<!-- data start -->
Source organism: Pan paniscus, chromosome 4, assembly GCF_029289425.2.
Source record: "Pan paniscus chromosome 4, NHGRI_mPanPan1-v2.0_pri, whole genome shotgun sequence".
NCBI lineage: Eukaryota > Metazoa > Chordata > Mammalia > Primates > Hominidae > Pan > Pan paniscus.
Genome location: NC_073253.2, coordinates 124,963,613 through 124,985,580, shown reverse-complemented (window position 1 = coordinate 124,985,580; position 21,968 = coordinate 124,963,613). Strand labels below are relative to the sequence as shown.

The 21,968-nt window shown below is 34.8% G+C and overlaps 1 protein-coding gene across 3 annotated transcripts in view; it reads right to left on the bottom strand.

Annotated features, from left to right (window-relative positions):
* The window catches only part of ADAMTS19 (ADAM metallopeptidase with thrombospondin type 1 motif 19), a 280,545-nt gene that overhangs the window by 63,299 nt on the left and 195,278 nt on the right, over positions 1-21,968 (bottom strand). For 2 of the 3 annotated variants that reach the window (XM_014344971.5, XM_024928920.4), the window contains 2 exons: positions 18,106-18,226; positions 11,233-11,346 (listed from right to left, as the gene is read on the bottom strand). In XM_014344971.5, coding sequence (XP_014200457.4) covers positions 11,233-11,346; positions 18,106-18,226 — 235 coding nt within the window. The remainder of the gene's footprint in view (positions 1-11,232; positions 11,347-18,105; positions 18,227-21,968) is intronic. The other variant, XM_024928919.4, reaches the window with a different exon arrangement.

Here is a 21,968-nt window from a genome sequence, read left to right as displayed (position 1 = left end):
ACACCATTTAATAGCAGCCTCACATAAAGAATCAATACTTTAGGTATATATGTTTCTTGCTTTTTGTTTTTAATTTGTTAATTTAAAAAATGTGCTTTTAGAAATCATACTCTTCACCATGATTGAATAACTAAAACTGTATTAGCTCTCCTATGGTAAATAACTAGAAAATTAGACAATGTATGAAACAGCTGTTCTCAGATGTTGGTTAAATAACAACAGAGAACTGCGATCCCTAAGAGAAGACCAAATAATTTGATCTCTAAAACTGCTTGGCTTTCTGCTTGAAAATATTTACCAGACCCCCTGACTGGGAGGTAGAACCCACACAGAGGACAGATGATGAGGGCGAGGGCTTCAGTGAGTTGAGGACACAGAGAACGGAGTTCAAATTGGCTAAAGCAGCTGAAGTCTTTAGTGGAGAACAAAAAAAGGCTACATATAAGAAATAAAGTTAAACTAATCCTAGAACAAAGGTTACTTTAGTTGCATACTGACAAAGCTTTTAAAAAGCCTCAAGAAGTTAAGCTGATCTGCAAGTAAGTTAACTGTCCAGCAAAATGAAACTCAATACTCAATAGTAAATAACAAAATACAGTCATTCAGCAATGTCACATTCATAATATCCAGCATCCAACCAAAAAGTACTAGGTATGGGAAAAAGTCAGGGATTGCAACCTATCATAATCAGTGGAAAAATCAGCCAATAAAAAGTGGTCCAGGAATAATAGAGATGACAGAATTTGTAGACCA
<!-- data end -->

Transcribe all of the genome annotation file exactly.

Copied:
Source organism: Pan paniscus, chromosome 4, assembly GCF_029289425.2.
Source record: "Pan paniscus chromosome 4, NHGRI_mPanPan1-v2.0_pri, whole genome shotgun sequence".
NCBI lineage: Eukaryota > Metazoa > Chordata > Mammalia > Primates > Hominidae > Pan > Pan paniscus.
Genome location: NC_073253.2, coordinates 124,963,613 through 124,985,580, shown reverse-complemented (window position 1 = coordinate 124,985,580; position 21,968 = coordinate 124,963,613). Strand labels below are relative to the sequence as shown.

The 21,968-nt window shown below is 34.8% G+C and overlaps 1 protein-coding gene across 3 annotated transcripts in view; it reads right to left on the bottom strand.

Annotated features, from left to right (window-relative positions):
* The window catches only part of ADAMTS19 (ADAM metallopeptidase with thrombospondin type 1 motif 19), a 280,545-nt gene that overhangs the window by 63,299 nt on the left and 195,278 nt on the right, over positions 1-21,968 (bottom strand). For 2 of the 3 annotated variants that reach the window (XM_014344971.5, XM_024928920.4), the window contains 2 exons: positions 18,106-18,226; positions 11,233-11,346 (listed from right to left, as the gene is read on the bottom strand). In XM_014344971.5, coding sequence (XP_014200457.4) covers positions 11,233-11,346; positions 18,106-18,226 — 235 coding nt within the window. The remainder of the gene's footprint in view (positions 1-11,232; positions 11,347-18,105; positions 18,227-21,968) is intronic. The other variant, XM_024928919.4, reaches the window with a different exon arrangement.

Here is a 21,968-nt window from a genome sequence, read left to right as displayed (position 1 = left end):
ACACCATTTAATAGCAGCCTCACATAAAGAATCAATACTTTAGGTATATATGTTTCTTGCTTTTTGTTTTTAATTTGTTAATTTAAAAAATGTGCTTTTAGAAATCATACTCTTCACCATGATTGAATAACTAAAACTGTATTAGCTCTCCTATGGTAAATAACTAGAAAATTAGACAATGTATGAAACAGCTGTTCTCAGATGTTGGTTAAATAACAACAGAGAACTGCGATCCCTAAGAGAAGACCAAATAATTTGATCTCTAAAACTGCTTGGCTTTCTGCTTGAAAATATTTACCAGACCCCCTGACTGGGAGGTAGAACCCACACAGAGGACAGATGATGAGGGCGAGGGCTTCAGTGAGTTGAGGACACAGAGAACGGAGTTCAAATTGGCTAAAGCAGCTGAAGTCTTTAGTGGAGAACAAAAAAAGGCTACATATAAGAAATAAAGTTAAACTAATCCTAGAACAAAGGTTACTTTAGTTGCATACTGACAAAGCTTTTAAAAAGCCTCAAGAAGTTAAGCTGATCTGCAAGTAAGTTAACTGTCCAGCAAAATGAAACTCAATACTCAATAGTAAATAACAAAATACAGTCATTCAGCAATGTCACATTCATAATATCCAGCATCCAACCAAAAAGTACTAGGTATGGGAAAAAGTCAGGGATTGCAACCTATCATAATCAGTGGAAAAATCAGCCAATAAAAAGTGGTCCAGGAATAATAGAGATGACAGAATTTGTAGACCA